If you have a particularly rare or old watch, this may cause issues as worn parts may not be freely available. This could lead to parts needing to be made, exponentially increasing the cost of the repair. You also may have heard about some Swiss brands restricting the availability of their parts for even their modern timepieces. Another reason to look after your watch! That said, we are lucky in that we can source many such parts. Service intervals for different models do vary, though we suggest 4-5 years as a general guide.

We have encountered some surprise from clients at the need to maintain a watch regularly to ensure it’s continued longevity and accurate performance. The analogy I like to make is with servicing your car. Imagine your watch movement is like a tiny engine. If you wear it daily, it’s ticking away 24 hours a day, 7 days a week, 365 days a year. It’s a truly remarkable thing. Imagine running your car like this! The need for maintenance seems a little less surprising thinking about it in such terms.

When you have a quality timepiece from the likes of Rolex, Omega, and Tag Heuer, it makes sense to look after it. By ensuring your watch is kept regularly serviced it will continue to provide you with years and years of reliable service and may then become an heirloom to pass on to the next generation.

Do you have a watch in need of servicing? Contact us to see how we can help.

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Pressure Test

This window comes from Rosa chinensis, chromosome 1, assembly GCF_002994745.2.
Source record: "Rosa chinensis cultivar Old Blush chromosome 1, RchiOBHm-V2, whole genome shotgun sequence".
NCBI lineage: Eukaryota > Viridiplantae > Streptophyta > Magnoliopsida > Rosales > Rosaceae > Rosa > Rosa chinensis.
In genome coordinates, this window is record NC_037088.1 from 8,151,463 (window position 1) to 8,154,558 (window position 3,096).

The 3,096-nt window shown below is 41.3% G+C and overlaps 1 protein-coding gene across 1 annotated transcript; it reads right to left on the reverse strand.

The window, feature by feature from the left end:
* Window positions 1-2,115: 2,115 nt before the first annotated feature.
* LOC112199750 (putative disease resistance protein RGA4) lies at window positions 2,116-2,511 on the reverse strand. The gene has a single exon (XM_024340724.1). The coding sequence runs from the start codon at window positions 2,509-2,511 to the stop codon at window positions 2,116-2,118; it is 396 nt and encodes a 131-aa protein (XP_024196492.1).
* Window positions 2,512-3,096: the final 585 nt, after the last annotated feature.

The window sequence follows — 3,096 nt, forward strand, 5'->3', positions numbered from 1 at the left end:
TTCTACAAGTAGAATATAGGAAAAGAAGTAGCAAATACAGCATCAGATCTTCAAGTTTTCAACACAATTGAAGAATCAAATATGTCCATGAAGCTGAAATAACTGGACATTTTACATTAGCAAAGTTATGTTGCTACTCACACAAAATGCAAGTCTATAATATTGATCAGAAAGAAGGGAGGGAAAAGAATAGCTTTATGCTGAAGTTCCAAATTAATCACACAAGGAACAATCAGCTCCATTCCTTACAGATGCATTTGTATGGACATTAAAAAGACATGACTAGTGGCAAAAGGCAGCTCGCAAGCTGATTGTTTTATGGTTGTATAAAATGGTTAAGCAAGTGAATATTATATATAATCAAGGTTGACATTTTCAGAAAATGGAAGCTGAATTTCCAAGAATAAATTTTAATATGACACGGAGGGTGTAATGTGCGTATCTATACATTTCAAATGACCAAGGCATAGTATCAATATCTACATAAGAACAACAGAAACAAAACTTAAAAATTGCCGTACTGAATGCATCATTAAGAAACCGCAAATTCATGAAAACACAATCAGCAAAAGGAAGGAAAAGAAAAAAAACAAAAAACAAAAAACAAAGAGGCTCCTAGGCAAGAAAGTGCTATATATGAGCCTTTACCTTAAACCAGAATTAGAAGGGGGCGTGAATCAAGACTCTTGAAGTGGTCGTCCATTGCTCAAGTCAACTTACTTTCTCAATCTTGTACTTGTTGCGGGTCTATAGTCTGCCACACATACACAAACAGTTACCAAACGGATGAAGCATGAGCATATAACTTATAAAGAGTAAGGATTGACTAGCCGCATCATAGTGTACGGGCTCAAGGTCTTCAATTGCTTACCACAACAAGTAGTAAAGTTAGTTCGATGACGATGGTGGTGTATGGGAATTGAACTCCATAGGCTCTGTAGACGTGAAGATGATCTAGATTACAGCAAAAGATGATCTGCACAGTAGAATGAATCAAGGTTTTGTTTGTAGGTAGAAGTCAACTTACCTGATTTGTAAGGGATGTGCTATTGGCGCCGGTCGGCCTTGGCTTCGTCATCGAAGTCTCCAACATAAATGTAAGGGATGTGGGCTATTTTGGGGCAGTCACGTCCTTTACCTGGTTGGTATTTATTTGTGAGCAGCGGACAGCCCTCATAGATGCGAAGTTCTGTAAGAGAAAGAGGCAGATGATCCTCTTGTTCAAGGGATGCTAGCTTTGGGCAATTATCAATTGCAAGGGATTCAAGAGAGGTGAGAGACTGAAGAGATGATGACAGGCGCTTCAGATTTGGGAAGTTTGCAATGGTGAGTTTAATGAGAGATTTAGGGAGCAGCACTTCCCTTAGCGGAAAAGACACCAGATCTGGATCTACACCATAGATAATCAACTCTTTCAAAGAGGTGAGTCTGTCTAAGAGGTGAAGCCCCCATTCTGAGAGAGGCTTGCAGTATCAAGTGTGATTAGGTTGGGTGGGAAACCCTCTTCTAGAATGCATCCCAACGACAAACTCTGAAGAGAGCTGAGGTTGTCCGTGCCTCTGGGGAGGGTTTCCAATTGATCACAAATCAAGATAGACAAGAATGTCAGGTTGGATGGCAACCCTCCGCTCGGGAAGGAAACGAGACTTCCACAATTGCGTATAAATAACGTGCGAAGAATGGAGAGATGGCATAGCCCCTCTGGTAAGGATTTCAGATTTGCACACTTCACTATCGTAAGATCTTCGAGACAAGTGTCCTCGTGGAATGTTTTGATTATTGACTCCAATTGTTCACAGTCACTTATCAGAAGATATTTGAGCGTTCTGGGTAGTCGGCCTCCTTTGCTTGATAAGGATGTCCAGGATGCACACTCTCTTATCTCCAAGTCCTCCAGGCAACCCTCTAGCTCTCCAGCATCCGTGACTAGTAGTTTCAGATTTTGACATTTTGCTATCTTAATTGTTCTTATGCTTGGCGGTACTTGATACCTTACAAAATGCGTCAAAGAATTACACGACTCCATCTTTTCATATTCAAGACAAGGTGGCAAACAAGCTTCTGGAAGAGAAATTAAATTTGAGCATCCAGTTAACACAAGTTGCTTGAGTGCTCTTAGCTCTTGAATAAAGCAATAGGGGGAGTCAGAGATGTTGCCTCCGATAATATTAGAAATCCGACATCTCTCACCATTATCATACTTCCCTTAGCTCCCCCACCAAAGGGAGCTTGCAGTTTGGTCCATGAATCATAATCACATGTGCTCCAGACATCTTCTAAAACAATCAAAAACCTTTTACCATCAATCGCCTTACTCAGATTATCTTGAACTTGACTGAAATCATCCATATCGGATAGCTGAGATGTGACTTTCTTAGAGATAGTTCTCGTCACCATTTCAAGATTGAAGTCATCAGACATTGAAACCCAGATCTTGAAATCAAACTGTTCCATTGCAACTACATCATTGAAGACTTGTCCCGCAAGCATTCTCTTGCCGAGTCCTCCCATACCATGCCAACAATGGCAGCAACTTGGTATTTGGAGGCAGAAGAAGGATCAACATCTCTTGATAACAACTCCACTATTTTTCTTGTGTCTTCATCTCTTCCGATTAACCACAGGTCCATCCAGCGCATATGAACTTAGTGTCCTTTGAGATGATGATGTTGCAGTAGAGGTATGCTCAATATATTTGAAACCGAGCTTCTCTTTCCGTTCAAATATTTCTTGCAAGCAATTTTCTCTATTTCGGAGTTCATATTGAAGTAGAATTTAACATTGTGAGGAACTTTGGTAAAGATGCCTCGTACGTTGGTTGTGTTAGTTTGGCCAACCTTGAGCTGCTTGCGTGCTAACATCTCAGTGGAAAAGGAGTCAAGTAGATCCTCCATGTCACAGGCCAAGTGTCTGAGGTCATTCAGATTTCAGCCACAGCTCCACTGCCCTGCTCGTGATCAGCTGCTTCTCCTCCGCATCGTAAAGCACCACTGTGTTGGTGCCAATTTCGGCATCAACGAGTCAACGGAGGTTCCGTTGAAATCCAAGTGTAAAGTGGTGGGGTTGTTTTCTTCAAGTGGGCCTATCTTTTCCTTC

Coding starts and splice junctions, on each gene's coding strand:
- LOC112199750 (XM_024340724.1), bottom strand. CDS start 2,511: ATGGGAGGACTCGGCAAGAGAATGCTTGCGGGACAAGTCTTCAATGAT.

If you use your watch in or around water we recommend having it checked regularly for water resistance. Our suggestion is to have it checked every 12 months.

It’s necessary to do this because water resistance is not a permanent characteristic of a watch. In order to be water resistant, watches use various different types of seals and gaskets. These seals are perishable – the rubber can dry out for example. It’s of paramount importance that these seals are clean and in good condition.

One opportunity for a seal to be compromised is during a battery replacement – this is one reason why it’s important to take your watch to a trained watch repair specialist. There are many different ways an untrained individual may accidentally cause issues when changing a battery. We could probably write multiple blog posts about this subject alone, without even mentioning the numerous ways they can compromise water resistance too.